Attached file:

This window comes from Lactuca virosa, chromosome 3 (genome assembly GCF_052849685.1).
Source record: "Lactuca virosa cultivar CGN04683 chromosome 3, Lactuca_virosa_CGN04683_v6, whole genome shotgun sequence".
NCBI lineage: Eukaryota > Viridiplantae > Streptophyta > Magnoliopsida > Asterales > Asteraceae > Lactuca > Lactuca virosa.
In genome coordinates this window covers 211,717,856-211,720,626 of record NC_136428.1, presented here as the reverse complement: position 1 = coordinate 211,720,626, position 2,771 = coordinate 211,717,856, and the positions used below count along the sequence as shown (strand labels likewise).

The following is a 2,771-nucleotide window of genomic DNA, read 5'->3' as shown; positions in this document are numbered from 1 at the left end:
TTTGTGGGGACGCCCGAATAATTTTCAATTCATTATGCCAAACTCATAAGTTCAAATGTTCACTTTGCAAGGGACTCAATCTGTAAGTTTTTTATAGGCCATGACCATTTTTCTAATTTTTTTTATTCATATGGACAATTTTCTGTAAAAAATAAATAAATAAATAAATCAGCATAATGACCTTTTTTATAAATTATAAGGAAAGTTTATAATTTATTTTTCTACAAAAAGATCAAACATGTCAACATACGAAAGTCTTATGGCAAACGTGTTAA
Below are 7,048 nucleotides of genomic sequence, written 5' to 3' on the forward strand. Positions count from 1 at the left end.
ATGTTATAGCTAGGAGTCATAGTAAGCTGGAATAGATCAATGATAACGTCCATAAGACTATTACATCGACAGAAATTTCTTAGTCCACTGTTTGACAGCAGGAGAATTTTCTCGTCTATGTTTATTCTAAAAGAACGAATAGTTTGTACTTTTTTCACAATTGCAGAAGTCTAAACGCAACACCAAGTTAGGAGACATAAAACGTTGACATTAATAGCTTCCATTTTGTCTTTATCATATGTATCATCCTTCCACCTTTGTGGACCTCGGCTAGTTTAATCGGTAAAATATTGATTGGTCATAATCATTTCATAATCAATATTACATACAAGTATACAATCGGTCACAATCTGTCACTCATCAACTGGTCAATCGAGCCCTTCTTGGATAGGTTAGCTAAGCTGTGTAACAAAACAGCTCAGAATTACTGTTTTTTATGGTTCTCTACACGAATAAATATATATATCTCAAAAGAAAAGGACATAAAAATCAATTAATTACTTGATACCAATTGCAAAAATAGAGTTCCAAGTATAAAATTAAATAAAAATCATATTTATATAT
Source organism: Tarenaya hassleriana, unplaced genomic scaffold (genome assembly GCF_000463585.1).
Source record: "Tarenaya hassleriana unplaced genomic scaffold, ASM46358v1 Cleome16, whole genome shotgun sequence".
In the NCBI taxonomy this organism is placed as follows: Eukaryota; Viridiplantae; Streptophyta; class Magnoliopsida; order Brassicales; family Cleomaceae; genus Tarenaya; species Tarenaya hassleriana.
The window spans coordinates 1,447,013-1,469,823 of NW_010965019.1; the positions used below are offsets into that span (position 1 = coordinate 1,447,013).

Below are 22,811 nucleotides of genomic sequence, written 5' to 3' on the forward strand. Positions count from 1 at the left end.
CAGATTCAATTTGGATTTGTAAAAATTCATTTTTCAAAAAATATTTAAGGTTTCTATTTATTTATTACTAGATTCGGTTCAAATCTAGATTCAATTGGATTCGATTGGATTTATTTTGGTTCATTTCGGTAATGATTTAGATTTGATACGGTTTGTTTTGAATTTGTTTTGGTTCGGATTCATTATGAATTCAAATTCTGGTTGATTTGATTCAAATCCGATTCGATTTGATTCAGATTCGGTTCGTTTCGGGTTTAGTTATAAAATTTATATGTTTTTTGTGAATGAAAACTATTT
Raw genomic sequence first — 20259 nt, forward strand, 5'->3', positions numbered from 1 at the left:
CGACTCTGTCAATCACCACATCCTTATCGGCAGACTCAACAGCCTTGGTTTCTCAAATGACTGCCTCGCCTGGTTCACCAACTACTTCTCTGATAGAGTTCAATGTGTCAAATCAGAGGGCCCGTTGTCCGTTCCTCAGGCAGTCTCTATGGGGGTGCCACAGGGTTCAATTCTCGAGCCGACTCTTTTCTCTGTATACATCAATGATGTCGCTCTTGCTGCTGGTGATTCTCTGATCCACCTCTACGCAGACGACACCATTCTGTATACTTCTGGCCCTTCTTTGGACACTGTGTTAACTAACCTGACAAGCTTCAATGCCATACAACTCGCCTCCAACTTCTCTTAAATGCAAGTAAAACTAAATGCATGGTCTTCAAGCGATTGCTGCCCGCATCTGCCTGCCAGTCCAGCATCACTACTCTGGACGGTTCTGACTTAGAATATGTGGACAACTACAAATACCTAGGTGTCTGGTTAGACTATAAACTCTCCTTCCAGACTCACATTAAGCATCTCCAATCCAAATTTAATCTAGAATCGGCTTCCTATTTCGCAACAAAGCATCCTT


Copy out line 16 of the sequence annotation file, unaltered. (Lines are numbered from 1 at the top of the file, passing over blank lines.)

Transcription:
CGACTCTGTCAATCACCACATCCTTATCGGCAGACTCAACAGCCTTGGTTTCTCAAATGACTGCCTCGCCTGGTTCACCAACTACTTCTCTGATAGAGTTCAATGTGTCAAATCAGAGGGCCCGTTGTCCGTTCCTCAGGCAGTCTCTATGGGGGTGCCACAGGGTTCAATTCTCGAGCCGACTCTTTTCTCTGTATACATCAATGATGTCGCTCTTGCTGCTGGTGATTCTCTGATCCACCTCTACGCAGACGACACCATTCTGTATACTTCTGGCCCTTCTTTGGACACTGTGTTAACTAACCTGACAAGCTTCAATGCCATACAACTCGCCTCCAACTTCTCTTAAATGCAAGTAAAACTAAATGCATGGTCTTCAAGCGATTGCTGCCCGCATCTGCCTGCCAGTCCAGCATCACTACTCTGGACGGTTCTGACTTAGAATATGTGGACAACTACAAATACCTAGGTGTCTGGTTAGACTATAAACTCTCCTTCCAGACTCACATTAAGCATCTCCAATCCAAATTTAATCTAGAATCGGCTTCCTATTTCGCAACAAAGCATCCTT